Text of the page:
We have had numerous blog posts with information on how to make your projects more successful. In this blog post, we take a different approach. Today, I'd like to share what you should NOT be doing if you want your projects to have a positive outcome.
1. Don’t embark on a project without clear goals and objectives.
A successful project manager will steer a project toward the best outcome, much like a vessel's navigator. They begin with where they are, consider where they want to end up and then plot a course to get there. Now consider the same navigator only has a rough idea of the final destination. It makes it kind of hard to plot the course, doesn't it? So be a good navigator and begin your projects by ensuring you clearly understand the goals and objectives (read more on this topic here)
2. Don’t just execute a project because “everyone is doing it.”
One of my favorite Dilberts is when the pointy-haired boss asks Dilbert, "I was reading an article over the weekend. Do you know Eunuch?" Dilbert replies, "I think you mean Unix, and yes, I know it." The pointy-haired boss goes, "oh..I see..If the company nurse stops by, tell her never mind". So yes, social media projects are big, and mobile interfaces are cool, but are the projects aligned with your company's goals and objectives? Does the proposed project produce more revenue? Save money? Benefit your customers? Trying to implement a project that is poorly aligned with business objectives should be a big red flag (learn more about selecting the right projects here).
3. Don’t continue a project with little or no support from the sponsor.
Running a project without a sponsor to provide direction, remove obstacles, and ensure support to move the project forward is a great idea. If the sponsor does not support the project, how can you be expected to deliver it successfully?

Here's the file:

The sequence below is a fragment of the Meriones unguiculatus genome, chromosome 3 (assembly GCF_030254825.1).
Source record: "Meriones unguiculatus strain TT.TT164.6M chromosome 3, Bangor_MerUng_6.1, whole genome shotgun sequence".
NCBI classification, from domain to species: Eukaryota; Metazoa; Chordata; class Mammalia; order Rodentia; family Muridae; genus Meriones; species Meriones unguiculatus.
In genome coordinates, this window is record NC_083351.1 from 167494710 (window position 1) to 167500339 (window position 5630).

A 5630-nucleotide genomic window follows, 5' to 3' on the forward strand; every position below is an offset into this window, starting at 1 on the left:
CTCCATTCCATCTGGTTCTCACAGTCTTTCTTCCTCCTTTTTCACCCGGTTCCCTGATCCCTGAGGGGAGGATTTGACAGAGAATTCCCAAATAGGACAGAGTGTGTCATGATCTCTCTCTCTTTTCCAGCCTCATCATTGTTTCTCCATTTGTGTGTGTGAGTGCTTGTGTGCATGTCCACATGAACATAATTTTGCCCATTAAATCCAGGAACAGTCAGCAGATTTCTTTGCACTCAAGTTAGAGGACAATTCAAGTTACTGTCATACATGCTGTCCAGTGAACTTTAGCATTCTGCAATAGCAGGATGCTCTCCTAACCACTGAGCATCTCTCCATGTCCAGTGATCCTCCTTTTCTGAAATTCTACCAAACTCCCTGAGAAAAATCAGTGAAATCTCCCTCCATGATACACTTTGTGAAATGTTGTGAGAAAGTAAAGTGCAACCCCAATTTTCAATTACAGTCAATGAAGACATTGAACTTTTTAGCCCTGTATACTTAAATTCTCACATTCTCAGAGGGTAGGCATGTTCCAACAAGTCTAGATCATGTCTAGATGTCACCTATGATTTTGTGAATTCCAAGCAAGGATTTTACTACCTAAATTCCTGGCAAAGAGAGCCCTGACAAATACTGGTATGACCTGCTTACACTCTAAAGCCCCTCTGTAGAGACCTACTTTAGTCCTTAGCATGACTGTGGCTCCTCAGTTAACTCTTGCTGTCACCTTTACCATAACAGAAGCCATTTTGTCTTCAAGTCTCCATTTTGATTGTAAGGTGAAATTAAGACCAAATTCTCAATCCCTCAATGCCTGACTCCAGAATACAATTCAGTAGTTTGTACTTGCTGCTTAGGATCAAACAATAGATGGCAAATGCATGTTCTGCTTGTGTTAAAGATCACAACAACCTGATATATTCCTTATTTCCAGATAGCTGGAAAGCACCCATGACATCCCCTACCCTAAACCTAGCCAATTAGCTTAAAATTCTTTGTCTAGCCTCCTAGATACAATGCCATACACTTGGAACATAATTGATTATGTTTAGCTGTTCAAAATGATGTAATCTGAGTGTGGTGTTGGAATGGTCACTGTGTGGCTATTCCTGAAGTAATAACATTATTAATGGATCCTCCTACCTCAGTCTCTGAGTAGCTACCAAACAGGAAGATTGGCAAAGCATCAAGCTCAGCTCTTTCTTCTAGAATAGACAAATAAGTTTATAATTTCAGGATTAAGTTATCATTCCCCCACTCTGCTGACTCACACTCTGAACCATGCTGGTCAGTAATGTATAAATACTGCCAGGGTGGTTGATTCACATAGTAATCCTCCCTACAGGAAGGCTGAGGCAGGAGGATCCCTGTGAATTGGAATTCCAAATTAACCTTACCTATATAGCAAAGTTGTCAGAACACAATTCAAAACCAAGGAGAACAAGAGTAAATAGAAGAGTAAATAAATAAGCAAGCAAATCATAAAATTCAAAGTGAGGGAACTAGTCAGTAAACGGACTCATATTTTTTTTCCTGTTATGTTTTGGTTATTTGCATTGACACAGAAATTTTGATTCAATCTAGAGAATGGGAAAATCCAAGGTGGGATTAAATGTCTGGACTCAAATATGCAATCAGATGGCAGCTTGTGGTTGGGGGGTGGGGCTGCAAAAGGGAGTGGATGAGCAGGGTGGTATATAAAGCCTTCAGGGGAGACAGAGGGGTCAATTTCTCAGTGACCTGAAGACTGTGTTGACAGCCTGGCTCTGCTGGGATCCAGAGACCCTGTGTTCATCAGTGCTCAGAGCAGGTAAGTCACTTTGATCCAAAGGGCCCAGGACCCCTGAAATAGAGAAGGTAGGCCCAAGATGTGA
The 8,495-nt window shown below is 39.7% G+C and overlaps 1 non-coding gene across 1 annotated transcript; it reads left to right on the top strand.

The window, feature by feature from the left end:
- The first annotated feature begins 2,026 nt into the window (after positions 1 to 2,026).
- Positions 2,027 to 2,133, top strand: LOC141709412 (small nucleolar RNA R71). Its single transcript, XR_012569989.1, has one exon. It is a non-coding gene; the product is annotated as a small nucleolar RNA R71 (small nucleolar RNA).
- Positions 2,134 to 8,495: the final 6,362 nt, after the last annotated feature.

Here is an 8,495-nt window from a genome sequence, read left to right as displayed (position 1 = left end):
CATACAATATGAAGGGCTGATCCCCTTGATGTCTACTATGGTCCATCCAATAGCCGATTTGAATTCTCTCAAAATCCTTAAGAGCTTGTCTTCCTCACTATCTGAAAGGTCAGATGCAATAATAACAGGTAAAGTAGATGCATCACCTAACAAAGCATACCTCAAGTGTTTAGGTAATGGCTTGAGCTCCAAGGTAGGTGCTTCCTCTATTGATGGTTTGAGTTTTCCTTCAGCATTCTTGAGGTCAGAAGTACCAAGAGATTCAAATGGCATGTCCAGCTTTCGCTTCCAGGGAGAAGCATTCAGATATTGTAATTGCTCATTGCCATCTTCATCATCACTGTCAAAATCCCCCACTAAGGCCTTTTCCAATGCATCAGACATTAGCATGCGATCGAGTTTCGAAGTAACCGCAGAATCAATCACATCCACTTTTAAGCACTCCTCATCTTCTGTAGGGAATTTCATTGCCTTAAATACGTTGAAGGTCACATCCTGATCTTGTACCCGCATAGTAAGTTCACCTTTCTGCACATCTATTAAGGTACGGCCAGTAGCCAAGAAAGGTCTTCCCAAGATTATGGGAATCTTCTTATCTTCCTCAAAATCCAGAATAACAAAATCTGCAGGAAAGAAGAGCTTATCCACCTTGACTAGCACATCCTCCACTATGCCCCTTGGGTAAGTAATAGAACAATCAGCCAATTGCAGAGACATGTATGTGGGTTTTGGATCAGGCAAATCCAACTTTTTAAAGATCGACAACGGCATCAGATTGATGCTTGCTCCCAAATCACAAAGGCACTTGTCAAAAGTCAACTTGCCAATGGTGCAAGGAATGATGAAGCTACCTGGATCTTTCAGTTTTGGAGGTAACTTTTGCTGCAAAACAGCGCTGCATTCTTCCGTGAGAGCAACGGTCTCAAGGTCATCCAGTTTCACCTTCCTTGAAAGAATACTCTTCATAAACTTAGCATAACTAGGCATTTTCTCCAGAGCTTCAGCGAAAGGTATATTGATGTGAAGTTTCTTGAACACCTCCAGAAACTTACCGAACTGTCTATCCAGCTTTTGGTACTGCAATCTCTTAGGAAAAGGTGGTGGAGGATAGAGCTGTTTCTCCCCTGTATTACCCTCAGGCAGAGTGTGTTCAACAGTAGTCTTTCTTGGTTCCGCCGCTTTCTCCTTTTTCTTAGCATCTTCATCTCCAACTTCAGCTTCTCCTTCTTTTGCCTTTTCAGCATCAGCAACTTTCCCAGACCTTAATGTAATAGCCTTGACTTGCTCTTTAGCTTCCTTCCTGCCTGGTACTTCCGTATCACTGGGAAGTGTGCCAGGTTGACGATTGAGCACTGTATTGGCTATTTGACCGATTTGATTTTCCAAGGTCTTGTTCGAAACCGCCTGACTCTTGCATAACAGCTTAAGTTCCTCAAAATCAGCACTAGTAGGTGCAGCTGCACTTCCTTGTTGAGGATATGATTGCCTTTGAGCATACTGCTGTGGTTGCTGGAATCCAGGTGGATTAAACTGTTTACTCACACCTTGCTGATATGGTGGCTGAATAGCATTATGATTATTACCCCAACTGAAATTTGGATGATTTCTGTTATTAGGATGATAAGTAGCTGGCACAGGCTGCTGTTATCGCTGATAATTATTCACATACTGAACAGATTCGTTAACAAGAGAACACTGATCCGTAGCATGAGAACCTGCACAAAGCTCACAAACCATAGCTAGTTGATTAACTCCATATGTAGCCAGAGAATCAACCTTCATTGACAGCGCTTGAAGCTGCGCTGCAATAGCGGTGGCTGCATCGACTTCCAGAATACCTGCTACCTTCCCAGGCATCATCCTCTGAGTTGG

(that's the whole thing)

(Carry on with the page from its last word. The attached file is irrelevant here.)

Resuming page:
4. Don’t add complexity for the sake of complexity.
You think your team and project sponsors will be thrilled and excited when you have a project plan with 12 levels of WBS when two levels would have done just fine? NOT! Plan and manage to the level that makes sense for the project you are delivering.
5. Don’t micromanage the team.
Want to have the team frag or subvert you? No problem, start micromanaging them. Productivity will go down, team members will quit, and your project will be up a creek.
6. Don’t carry on a project without ROI or tangible benefits.
It's not about value, after all – it's about working with cool technology. NOT! Most of us like to play with cool technology, but if your project doesn't help the organization, you will lose support before you finish.
7. Don’t reinvent the wheel.
The organization has a full delivery stack, architecture, and standards that have been licensed, and everyone has been trained to use. Why use the same thing? That won't help our resumes. Let's experiment and try to deliver with totally new technologies. It will be a learning experience! – NOT! It will be a death march!
8. Don’t scope evolution mid-project.
Just like the navigator analogy in point #1. If you are navigating this project and the destination is constantly changing, what are the chances of you getting there without a tremendous amount of waste? Iterative execution is great. Agile responsiveness is great. However, constant change of scope…. KABOOM!
9. Don’t ignore your customers or stakeholders.
We met with the stakeholder at the kickoff meeting and spent almost 20 minutes discussing what they want. I got this—no need to check in again. Engaging your stakeholders helps make sure the project is going in the right direction and keeps them involved to clear obstacles and provide support.
10. Don’t ignore budget constraints.
Budgets? We don't need any stinking budgets! I told them it was a "high-level estimate," They will understand when it is 5x the cost. NOT! It may take a little time for finance to catch on, but when they do, you might need to polish up the old resume!